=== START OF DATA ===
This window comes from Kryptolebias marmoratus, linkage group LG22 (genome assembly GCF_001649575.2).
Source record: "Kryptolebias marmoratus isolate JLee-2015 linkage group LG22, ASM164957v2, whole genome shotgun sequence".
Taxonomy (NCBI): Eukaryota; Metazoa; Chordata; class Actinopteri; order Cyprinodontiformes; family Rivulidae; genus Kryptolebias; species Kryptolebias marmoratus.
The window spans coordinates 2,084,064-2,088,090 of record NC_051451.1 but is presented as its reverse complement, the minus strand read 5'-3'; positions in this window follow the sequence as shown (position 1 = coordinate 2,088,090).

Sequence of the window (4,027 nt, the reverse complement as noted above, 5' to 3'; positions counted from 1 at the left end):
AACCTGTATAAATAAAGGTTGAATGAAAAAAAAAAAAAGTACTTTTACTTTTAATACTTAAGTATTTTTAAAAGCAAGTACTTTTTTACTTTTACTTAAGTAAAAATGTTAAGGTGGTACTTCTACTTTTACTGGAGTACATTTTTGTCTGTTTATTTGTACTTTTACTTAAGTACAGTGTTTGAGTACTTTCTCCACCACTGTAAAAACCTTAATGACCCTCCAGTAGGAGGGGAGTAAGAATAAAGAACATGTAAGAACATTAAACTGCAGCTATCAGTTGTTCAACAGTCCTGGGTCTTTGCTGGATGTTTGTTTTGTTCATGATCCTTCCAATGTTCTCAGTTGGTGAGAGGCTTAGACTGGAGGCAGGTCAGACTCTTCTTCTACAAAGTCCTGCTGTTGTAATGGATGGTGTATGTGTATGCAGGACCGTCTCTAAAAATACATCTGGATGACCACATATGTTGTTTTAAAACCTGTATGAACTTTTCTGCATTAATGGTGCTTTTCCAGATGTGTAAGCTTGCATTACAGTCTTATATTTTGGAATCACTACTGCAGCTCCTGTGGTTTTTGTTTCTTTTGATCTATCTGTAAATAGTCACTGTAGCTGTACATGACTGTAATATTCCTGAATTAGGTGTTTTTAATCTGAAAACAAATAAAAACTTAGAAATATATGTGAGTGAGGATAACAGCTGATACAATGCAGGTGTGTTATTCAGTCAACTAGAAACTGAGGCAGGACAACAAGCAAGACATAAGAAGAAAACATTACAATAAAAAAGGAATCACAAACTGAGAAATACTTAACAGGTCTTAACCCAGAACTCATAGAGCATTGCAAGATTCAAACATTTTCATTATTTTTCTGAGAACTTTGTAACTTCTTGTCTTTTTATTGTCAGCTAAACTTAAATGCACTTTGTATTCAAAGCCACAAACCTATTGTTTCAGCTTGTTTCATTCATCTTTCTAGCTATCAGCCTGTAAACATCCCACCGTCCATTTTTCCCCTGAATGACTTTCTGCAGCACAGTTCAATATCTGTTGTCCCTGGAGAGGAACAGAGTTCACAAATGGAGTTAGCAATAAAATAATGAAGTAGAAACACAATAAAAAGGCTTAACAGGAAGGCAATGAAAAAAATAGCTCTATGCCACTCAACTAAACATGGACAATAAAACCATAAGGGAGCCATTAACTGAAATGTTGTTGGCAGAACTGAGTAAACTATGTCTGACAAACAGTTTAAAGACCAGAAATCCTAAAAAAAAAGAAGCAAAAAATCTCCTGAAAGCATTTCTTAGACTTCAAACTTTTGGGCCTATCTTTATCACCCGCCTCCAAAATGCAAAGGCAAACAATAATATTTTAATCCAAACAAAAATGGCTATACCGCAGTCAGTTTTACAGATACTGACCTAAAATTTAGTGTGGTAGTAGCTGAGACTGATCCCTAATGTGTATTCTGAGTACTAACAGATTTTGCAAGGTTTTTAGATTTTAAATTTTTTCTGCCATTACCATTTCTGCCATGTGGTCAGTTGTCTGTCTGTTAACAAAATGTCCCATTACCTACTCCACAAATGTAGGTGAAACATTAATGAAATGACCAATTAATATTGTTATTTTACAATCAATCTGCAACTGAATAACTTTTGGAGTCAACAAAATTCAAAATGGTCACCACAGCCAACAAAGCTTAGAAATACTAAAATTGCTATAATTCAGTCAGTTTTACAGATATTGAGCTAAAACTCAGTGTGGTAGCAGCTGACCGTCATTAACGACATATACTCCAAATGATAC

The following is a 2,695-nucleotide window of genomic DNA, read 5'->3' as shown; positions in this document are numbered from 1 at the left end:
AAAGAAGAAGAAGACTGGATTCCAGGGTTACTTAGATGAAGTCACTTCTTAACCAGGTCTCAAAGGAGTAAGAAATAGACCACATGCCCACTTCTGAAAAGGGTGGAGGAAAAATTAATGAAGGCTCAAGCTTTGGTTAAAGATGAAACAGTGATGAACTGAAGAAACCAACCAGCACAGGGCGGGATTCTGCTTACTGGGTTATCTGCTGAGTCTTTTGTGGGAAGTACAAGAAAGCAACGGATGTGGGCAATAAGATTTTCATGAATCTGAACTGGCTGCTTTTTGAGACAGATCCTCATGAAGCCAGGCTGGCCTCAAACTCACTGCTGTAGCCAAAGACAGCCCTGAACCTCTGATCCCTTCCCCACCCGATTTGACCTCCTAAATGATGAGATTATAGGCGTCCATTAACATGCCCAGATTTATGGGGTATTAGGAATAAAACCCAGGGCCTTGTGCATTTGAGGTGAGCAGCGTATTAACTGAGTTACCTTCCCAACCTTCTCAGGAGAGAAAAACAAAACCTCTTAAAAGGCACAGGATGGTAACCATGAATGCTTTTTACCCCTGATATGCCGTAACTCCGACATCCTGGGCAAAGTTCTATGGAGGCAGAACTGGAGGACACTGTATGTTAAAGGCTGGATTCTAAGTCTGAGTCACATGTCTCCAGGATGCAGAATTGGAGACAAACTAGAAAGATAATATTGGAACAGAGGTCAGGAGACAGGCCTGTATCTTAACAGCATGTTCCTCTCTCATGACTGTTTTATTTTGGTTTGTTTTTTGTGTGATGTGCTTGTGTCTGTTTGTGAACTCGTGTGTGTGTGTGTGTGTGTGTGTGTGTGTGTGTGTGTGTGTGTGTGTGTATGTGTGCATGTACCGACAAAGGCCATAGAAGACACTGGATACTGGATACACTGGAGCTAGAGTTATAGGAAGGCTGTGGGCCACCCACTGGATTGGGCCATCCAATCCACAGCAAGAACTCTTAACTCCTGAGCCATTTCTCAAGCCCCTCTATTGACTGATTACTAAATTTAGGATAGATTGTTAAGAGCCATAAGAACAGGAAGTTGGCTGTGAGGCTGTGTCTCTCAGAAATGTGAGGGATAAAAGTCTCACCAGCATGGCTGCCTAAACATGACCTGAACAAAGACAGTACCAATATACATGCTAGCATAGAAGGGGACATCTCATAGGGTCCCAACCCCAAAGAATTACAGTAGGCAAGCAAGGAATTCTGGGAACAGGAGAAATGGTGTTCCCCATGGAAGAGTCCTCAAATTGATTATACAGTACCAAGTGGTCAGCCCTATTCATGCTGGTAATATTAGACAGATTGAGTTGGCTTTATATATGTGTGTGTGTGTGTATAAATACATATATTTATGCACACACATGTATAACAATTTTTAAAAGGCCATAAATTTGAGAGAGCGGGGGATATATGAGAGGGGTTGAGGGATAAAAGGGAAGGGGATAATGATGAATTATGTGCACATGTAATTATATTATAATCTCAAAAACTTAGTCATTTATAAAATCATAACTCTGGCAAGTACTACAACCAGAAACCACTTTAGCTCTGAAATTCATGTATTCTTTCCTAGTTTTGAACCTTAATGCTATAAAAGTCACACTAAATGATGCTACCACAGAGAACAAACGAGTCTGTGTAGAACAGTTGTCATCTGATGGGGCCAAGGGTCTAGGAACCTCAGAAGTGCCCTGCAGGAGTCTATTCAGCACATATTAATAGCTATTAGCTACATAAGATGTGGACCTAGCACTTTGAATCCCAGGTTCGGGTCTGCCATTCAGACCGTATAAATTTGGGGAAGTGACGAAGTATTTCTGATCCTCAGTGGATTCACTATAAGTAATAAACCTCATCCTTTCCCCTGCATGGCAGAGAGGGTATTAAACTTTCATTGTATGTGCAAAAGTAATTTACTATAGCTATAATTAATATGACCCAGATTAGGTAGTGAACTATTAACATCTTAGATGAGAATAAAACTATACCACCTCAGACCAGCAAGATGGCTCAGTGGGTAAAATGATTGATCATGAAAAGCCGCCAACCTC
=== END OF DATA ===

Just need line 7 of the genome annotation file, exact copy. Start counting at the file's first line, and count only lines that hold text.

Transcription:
The following is a 2,695-nucleotide window of genomic DNA, read 5'->3' as shown; positions in this document are numbered from 1 at the left end: